Study shows smoking can lead to earlier heart disease in women
MUNICH, Germany Smoking can cause women to develop heart disease comparatively earlier than men who smoke, according to a study by doctors in Norway presented at the European Society of Cardiology.
The doctors studied data from 1,784 patients admitted for first heart attacks at a hospital in Lillehammer, Norway. They found that while men who smoked had heart attacks on average at age 64, compared to 72 for non-smokers, women who smoked had heart attacks at 66, compared to 81 for women who didn’t smoke.
The researchers adjusted the data for other risk factors related to heart disease, such as cholesterol and diabetes, and determined that women who smoke on average experience heart attacks 14 years earlier than women who don’t; among men, the difference is six years.
Teva’s Azilect slows Parkinson’s disease in trials
WASHINGTON Results from a Phase III clinical trial have shown that Teva Pharmaceutical’s Azilect 1-mg tablets can slow the progression of the disease, the drug maker announced.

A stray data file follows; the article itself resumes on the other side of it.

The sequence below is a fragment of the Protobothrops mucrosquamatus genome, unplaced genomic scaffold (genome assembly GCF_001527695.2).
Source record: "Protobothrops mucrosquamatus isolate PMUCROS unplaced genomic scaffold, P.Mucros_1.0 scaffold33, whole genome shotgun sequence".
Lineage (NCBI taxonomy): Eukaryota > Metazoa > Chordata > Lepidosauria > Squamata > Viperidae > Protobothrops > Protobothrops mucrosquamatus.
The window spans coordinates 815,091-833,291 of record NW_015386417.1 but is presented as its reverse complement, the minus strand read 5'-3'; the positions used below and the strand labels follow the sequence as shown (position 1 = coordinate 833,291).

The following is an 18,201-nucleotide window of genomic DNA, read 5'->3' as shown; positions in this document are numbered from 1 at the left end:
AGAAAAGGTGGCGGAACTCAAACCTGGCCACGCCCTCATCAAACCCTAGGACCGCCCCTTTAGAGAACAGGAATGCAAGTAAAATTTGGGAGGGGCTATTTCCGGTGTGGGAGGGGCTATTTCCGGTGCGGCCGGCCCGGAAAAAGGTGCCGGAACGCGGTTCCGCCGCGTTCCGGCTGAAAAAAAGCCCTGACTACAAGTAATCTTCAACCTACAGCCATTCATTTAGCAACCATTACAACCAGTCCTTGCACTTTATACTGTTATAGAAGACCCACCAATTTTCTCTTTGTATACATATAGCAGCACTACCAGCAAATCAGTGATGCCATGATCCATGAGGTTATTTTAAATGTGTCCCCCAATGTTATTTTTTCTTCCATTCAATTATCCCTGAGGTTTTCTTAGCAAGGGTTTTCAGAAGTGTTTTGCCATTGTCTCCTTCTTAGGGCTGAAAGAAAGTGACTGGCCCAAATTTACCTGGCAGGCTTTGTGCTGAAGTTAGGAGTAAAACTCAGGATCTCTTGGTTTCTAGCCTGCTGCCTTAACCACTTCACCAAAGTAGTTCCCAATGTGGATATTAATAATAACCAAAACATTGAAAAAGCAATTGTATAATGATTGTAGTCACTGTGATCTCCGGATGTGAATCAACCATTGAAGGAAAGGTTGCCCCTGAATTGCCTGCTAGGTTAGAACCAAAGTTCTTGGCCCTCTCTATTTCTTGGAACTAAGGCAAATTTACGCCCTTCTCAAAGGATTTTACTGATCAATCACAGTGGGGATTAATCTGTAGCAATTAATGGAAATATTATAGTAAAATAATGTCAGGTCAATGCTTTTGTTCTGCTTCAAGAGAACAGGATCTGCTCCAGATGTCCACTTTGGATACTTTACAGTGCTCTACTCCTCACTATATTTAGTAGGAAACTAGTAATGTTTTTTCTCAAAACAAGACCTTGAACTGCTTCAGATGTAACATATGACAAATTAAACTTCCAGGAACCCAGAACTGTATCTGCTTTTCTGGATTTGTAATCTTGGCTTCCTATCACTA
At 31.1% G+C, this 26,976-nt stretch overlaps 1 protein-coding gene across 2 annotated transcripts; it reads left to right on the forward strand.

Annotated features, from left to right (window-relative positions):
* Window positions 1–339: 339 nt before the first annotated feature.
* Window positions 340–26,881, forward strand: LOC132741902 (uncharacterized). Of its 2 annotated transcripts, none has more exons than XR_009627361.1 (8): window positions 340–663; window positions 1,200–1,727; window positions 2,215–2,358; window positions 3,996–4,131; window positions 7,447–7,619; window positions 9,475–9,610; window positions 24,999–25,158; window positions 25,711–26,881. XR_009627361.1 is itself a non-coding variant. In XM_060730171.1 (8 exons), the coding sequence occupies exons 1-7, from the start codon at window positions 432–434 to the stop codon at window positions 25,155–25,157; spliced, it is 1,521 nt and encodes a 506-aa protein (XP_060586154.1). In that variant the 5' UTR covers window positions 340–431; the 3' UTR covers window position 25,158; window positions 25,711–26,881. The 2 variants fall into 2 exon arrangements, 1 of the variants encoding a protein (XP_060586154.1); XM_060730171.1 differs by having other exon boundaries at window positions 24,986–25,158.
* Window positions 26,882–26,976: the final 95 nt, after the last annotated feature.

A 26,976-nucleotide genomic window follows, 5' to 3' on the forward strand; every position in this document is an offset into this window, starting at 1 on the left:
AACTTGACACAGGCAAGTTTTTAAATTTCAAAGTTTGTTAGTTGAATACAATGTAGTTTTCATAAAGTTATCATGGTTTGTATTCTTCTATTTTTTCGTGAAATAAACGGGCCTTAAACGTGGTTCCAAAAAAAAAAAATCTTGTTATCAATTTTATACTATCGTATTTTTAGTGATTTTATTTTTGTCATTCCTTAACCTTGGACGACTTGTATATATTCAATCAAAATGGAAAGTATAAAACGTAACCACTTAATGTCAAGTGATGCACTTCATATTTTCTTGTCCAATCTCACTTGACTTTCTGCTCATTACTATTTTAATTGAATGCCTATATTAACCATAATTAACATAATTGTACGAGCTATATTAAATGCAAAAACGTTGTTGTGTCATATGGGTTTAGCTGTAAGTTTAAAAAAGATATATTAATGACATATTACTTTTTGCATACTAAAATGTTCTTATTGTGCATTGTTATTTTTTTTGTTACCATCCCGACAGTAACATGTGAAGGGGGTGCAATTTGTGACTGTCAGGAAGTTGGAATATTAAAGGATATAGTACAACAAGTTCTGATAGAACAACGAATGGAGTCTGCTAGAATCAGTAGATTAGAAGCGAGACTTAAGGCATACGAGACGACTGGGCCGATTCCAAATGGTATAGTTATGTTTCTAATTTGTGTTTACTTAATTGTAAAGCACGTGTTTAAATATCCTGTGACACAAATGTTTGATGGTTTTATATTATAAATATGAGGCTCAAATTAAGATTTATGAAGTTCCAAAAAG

Researchers gave 1,176 Parkinson’s disease patients daily 1- to 2-mg doses of Azilect for 18 months or a placebo for the first nine months and the drug for the second nine months.
Patients who took the 1-mg dose of Azilect showed significant improvement compared with patients in the placebo group.
The Food and Drug Administration approved Azilect in May 2006 as a monotherapy for early-stage ParkinsonOs disease and as an adjunct therapy to levodopa in moderate-to-advanced stages of the disease.
The drug, known generically as rasagiline mesylate, is available in 30 countries. Danish drug maker Lundbeck markets it in Europe, and both companies plan to co-promote it in the United Kingdom, Germany and France.
Taro to ask for extension on Sun Pharmaceuticals’ offer
TEL AVIV,, Israel Taro Pharmaceutical Industries has said it will appeal to Israel’s Supreme Court to contest a ruling in the Tel Aviv District Court regarding India-based Sun Pharmaceuticals’ offer to acquire the Israeli generic drug maker.
The District Court judge had called Taro’s demand for a tender offer from Sun disingenuous, considering Taro’s acceptance of the offer a year ago.
Taro plans to ask the Supreme Court to extend the deadline for Sun’s offer, which was Tuesday at 5 p.m.